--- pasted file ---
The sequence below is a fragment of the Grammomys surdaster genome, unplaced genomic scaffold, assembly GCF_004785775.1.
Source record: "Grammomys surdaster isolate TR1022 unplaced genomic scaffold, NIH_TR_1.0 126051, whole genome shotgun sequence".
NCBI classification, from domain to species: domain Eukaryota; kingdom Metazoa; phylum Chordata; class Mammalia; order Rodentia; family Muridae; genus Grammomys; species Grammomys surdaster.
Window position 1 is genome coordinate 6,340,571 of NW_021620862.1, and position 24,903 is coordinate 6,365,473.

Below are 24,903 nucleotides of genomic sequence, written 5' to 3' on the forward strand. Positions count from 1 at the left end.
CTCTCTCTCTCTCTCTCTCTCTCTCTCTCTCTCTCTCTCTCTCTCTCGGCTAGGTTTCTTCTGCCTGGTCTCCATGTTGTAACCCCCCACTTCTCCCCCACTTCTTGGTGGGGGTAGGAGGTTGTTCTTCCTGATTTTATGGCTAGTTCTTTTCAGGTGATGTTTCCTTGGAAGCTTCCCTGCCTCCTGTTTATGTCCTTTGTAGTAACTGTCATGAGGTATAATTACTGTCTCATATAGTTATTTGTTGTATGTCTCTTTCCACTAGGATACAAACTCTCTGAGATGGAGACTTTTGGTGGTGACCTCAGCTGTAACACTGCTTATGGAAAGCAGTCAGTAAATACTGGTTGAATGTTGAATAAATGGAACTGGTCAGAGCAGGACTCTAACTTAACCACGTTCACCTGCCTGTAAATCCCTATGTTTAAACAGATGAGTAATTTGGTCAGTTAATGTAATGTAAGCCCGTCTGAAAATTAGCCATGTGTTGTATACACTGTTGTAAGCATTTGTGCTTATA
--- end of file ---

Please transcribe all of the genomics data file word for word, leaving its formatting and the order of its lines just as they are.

The sequence below is a fragment of the Grammomys surdaster genome, unplaced genomic scaffold, assembly GCF_004785775.1.
Source record: "Grammomys surdaster isolate TR1022 unplaced genomic scaffold, NIH_TR_1.0 126051, whole genome shotgun sequence".
NCBI classification, from domain to species: domain Eukaryota; kingdom Metazoa; phylum Chordata; class Mammalia; order Rodentia; family Muridae; genus Grammomys; species Grammomys surdaster.
Window position 1 is genome coordinate 6,340,571 of NW_021620862.1, and position 24,903 is coordinate 6,365,473.

Below are 24,903 nucleotides of genomic sequence, written 5' to 3' on the forward strand. Positions count from 1 at the left end.
CTCTCTCTCTCTCTCTCTCTCTCTCTCTCTCTCTCTCTCTCTCTCTCGGCTAGGTTTCTTCTGCCTGGTCTCCATGTTGTAACCCCCCACTTCTCCCCCACTTCTTGGTGGGGGTAGGAGGTTGTTCTTCCTGATTTTATGGCTAGTTCTTTTCAGGTGATGTTTCCTTGGAAGCTTCCCTGCCTCCTGTTTATGTCCTTTGTAGTAACTGTCATGAGGTATAATTACTGTCTCATATAGTTATTTGTTGTATGTCTCTTTCCACTAGGATACAAACTCTCTGAGATGGAGACTTTTGGTGGTGACCTCAGCTGTAACACTGCTTATGGAAAGCAGTCAGTAAATACTGGTTGAATGTTGAATAAATGGAACTGGTCAGAGCAGGACTCTAACTTAACCACGTTCACCTGCCTGTAAATCCCTATGTTTAAACAGATGAGTAATTTGGTCAGTTAATGTAATGTAAGCCCGTCTGAAAATTAGCCATGTGTTGTATACACTGTTGTAAGCATTTGTGCTTATA